Back in the early days of Speedhunters, one of our first ‘Retrospective’ posts featured Nissan at Le Mans. Given that its Nissan month and the Speedhunters community has grown quickly this year, we have decided to republish this feature. Enjoy!
A comment regarding the lack of Nissan’s in our Cars of >> Le Mans – GT2 post made me think back to Nissan at Le Mans in the 80’s and 90’s. They didn’t attain the success of Mazda or Toyota, but Nissan’s media site has a great collection of images, which we can now share with fellow Speedhunters!
Nissan R85 (above)
In 1986 Nissan (NISMO) entered two cars at Le Mans, the first time they had taken part. While one of the cars retired, the No 23 car finished 16th, not bad for its first attempt
1990 Nissan R90CP
The Lola built R90 was relatively successful in Japanese Sports Car championship and based on the older R89C. Two derivatives, CK and CP, ran at Le Mans in 1990. NISMO Calsonic team ran a R90CP 1990. Qualifying 3rd , it finished 5th in the hands of Hasemi, Hoshino and Suzuki.
1990 Nissan R90CK
Five R90’s took part in the 1990 Le Mans with various teams. Mark Blundell qualified the YHP car on Pole,while reaching 226.9mph on the Mulsanne Straight. Although quite competitive, early in the race, only one finished in a lowly 17th place.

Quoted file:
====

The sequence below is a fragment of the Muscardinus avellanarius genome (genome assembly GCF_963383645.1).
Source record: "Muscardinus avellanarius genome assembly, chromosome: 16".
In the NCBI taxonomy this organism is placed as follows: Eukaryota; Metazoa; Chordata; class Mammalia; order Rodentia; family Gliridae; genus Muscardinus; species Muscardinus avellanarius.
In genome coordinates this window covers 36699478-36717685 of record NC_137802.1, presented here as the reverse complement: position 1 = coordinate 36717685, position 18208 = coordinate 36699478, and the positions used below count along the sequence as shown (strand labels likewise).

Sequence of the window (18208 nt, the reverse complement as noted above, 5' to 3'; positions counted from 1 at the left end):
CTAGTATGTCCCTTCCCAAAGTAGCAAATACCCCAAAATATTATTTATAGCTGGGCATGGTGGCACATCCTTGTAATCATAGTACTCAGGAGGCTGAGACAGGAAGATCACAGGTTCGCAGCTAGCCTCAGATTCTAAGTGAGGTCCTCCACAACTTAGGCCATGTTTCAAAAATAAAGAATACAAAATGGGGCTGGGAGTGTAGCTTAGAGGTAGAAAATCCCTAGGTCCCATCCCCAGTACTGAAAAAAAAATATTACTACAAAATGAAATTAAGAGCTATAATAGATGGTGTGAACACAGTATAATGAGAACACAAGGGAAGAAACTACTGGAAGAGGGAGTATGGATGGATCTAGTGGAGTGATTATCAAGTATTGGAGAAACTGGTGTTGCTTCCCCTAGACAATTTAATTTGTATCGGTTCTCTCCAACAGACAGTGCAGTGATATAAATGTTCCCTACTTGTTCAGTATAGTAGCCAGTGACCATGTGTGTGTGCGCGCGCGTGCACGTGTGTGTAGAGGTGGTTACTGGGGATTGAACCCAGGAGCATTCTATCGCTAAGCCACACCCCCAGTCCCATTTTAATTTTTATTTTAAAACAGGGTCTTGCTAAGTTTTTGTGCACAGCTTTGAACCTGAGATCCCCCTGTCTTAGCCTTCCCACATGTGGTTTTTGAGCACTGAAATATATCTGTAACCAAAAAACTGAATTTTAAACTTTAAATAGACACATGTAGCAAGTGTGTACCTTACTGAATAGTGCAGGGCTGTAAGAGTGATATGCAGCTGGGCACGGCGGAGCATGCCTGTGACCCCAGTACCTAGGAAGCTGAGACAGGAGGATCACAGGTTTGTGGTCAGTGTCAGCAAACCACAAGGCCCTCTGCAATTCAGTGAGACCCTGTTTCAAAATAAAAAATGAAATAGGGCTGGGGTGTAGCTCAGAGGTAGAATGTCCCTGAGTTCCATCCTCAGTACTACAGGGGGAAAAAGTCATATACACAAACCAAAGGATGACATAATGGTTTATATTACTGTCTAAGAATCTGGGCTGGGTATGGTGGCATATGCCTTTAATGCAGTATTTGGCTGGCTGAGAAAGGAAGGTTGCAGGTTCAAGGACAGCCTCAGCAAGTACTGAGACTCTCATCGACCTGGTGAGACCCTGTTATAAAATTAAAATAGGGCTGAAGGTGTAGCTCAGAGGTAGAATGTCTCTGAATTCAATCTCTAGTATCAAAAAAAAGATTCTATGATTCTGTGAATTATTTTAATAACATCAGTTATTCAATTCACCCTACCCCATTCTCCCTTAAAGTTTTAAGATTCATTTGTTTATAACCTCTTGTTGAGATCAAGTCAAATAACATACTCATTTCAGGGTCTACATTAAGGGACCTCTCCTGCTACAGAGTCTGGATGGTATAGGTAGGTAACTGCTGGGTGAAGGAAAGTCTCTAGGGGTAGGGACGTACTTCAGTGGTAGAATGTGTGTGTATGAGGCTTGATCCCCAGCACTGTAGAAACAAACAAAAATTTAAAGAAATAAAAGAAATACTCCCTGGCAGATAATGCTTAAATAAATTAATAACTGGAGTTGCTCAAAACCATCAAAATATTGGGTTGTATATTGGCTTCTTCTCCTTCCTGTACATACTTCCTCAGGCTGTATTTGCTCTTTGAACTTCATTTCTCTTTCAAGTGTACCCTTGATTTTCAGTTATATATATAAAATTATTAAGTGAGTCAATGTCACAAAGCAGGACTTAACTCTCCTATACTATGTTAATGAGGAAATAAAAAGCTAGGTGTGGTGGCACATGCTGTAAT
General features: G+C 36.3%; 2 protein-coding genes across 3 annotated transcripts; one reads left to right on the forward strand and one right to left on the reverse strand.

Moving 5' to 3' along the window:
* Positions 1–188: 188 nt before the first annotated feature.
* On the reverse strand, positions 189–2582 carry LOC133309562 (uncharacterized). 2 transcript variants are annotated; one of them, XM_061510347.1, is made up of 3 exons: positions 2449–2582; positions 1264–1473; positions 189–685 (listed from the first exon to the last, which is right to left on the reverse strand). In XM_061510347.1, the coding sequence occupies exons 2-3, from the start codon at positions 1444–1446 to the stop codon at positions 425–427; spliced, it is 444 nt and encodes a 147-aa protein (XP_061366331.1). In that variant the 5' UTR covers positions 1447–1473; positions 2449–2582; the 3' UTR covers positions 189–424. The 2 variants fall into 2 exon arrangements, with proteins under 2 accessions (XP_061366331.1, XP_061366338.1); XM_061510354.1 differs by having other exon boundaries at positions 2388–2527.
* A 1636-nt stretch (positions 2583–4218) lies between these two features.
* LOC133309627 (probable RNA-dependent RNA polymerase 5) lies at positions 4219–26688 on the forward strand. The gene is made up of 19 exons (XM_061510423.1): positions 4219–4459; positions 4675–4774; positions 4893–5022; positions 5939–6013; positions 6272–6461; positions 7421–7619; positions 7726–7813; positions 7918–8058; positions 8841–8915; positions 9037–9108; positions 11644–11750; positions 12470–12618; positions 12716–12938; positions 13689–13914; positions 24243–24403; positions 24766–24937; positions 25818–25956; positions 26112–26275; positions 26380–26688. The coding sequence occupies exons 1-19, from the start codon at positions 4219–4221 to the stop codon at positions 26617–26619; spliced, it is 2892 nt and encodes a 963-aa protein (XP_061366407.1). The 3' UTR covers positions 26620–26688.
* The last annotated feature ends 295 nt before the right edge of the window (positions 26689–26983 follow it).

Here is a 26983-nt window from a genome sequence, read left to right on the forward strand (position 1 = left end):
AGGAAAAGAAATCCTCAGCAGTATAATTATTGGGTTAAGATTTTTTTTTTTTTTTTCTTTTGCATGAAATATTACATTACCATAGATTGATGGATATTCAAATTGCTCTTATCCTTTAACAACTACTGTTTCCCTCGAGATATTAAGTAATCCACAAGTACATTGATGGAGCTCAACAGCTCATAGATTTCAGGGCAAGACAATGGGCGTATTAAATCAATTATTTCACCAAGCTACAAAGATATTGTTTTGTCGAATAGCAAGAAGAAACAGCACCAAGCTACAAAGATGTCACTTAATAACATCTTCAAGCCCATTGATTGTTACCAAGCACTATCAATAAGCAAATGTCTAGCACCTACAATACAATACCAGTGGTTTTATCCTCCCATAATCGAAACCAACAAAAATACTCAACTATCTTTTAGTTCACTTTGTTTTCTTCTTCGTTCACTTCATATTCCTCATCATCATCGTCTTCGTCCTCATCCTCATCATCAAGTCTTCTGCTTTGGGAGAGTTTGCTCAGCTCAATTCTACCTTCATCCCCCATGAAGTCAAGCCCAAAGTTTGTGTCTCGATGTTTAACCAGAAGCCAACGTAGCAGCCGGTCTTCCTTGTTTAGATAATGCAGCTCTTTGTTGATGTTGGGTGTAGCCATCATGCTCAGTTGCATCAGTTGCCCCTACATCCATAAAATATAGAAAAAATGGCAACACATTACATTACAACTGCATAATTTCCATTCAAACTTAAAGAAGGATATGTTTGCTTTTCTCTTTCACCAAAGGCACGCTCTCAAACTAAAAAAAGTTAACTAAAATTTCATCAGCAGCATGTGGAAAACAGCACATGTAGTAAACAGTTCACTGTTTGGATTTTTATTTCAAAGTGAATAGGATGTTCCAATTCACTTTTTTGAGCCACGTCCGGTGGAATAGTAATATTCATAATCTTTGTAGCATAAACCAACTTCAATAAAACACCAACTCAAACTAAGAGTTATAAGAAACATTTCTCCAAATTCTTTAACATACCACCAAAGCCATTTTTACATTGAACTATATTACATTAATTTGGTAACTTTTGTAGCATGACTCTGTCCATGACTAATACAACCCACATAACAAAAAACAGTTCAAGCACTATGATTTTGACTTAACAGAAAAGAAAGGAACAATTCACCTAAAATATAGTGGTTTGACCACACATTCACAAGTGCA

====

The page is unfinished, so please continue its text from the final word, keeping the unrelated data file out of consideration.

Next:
1995 Nissan Skyline NISMO GT-R LM
This NISMO team ran this Skyline ‘NISMO GT-R LM’ race car in 1995 and 1996, powered by the RB26DETT in-line 6cylinder engine. 5th overall in class in 1996 and 10th in 1996
1996 Nissan Skyline NISMO GT-R LM
1997 Nissan R390
Developed by TWR and Nissan, NISMO entered a purpose built racecar in 1997 using the older R89/90 engine. Three cars started, but only the Hoshino/ Comas/ Kageyama car finished, in 12th position. Two production R390s were built.
1998 Nissan R390
NISMO continued with the R390 in 1998 and finished on the podium in 3rd place with the car pictured. The other three cars finished 5th,6th and 10th. Major changes were limited to the livery and the longer tail.
1999 Nissan R391
With a change of rules, Nissan entered the open cockpit R391 at Le Mans. The cars were developed by G-Force in the UK, which is now part of Panoz. Both cars failed to finish, signalling the end of Nissan works involvement at Le Mans, other than some limited support for Rollcentre Racing in 2005, but that was quietly dropped when the engine was not competitive
Photos: NIssan Japan